Linkage for midMarch

Robin Houston wonders about cuboid terminology. The specific question is whether it should mean a shape with six rectangular sides (as commonly taught in school) or a shape with six quadrilateral sides (as used in some research communities). Let’s not even speak about Branko Grünbaum’s use of it to mean a shape formed by gluing together a poweroftwo number of sixquadside shapes.

Tiny period15 glider gun and period16 glider gun in Conway’s Game of Life (\(\mathbb{M}\)).

Surprisingly good art exhibit on AIgenerated and AImanipulated photography (\(\mathbb{M}\)), at the California Museum of Photography in downtown Riverside, unfortunately recently ended (I caught it on the last day). I think part of what made it good is that, in the selections from each artist, the artist’s intent was clearly visible: they were humanmade artworks, but made using AI generation as a medium.

Communications of the ACM goes openaccess (\(\mathbb{M}\)).

ChatGPT and history of mathematics misconceptions (\(\mathbb{M}\)). Unsurprisingly, the answers to your questions are often current folk views rather than uptodate scholarship.

Elliptic curve murmurations (\(\mathbb{M}\)), Quanta roundup of recent discoveries sparked by an attempt to predict elliptic curve parameters using machine learning.

In honor of women’s day, an incomplete list of iconic women Wikipedia editors. See also The Guardian: “Wikipedia’s female volunteers, a hive heroism that changes history”.

Gasarch on how to write an informative and not merely overinflated recommendation letter (\(\mathbb{M}\)), and on the interpretation of letters in light of the old boys’ networks of their times.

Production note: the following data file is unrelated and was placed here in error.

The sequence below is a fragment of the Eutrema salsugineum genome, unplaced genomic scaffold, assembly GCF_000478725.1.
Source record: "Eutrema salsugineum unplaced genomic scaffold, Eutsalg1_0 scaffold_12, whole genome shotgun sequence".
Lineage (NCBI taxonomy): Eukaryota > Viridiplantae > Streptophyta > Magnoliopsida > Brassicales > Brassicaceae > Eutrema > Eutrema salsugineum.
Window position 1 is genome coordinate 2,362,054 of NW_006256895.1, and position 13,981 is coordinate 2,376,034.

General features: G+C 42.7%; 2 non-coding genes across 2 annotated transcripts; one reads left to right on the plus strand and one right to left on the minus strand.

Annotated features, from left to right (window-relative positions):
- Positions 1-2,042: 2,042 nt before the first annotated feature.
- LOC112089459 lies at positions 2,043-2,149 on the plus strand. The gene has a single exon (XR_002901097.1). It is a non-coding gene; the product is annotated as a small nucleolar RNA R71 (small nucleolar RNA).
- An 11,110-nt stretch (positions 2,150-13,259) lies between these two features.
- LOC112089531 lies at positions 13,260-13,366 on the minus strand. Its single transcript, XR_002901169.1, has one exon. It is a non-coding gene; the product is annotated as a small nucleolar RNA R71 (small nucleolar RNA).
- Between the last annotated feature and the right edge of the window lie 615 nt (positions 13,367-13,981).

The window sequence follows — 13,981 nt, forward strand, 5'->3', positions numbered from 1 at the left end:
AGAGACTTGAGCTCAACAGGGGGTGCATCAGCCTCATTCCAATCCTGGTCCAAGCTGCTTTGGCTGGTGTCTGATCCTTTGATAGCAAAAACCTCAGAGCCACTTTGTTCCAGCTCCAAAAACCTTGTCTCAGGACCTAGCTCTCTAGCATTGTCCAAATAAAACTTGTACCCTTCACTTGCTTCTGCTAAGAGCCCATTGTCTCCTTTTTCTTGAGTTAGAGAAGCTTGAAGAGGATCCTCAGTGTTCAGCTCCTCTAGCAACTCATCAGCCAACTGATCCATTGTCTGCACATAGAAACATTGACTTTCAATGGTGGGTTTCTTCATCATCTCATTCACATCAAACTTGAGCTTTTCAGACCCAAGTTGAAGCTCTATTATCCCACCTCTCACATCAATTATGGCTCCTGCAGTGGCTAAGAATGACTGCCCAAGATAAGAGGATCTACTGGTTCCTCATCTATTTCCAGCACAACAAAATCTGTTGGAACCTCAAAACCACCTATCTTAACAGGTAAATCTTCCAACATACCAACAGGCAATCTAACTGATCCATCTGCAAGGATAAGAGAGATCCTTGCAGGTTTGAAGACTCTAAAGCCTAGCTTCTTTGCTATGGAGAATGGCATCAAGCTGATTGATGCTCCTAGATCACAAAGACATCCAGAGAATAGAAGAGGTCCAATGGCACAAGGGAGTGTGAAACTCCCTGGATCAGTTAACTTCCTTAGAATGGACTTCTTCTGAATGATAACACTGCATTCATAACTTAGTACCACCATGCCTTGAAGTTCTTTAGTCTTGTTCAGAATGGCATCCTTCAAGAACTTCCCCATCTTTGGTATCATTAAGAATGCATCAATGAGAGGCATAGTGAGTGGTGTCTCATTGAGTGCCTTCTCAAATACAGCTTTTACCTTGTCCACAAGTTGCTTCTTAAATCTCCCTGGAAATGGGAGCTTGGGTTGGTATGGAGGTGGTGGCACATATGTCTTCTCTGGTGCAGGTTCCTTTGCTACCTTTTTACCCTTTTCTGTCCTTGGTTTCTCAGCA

Sarah Hart’s book Once Upon A Prime, on mathematical connections in literature, looks intriguing (\(\mathbb{M}\)). Chalkdust reviews it as part of their Book of the Year shortlist. A few more reviews: World Literature Today, Math Horizons, The New York Times, The Washington Post, The Guardian, The Wall Street Journal, NewScientist, and The Economist.

Computation from onedimensional particle collision systems (\(\mathbb{M}\), via). At first glance these look a lot like 1d cellular automata, and can be proven universal through simulation of 1d CA, but they have some other phenomena as well, involving infinitely many collision events happening within a finite time and space.

The following appears to be an open problem (\(\mathbb{M}\)): what is the expected number of vertices of the convex hull of \(n\) random points in a regular octahedron? The context for this is a 1988 paper by Rex Dwyer, “On the convex hull of random points in a polytope” (J. Applied Probability, 1988, doi:10.2307/3214289, [jstor:3214289(https://www.jstor.org/stable/3214289)). Dwyer shows that, for uniformly random points in a fixed \(d\)dimensional convex polytope, the expected number of convex hull vertices is \(O(\log^{d1} n)\). He proves a matching lower bound for simple polytopes (including hypercubes) and more strongly for polytopes that have at least one simple vertex. A colleague asked me today about the case for cubes; Dwyer’s paper provides the answer. Dwyer poses as an open problem whether the lower bound can be extended to all convex polytopes. The octahedron is the least complicated polytope not covered by Dwyer’s results. My searches didn’t find any followup papers improving on Dwyer, but maybe someone else knows of more.

A nod to \(\pi\) day in the letters section of my newspaper (\(\mathbb{M}\)), comparing the infamous Indiana \(pi=3\) bill to modern rightwing legislatures’ attempts to define gender\({}=2\).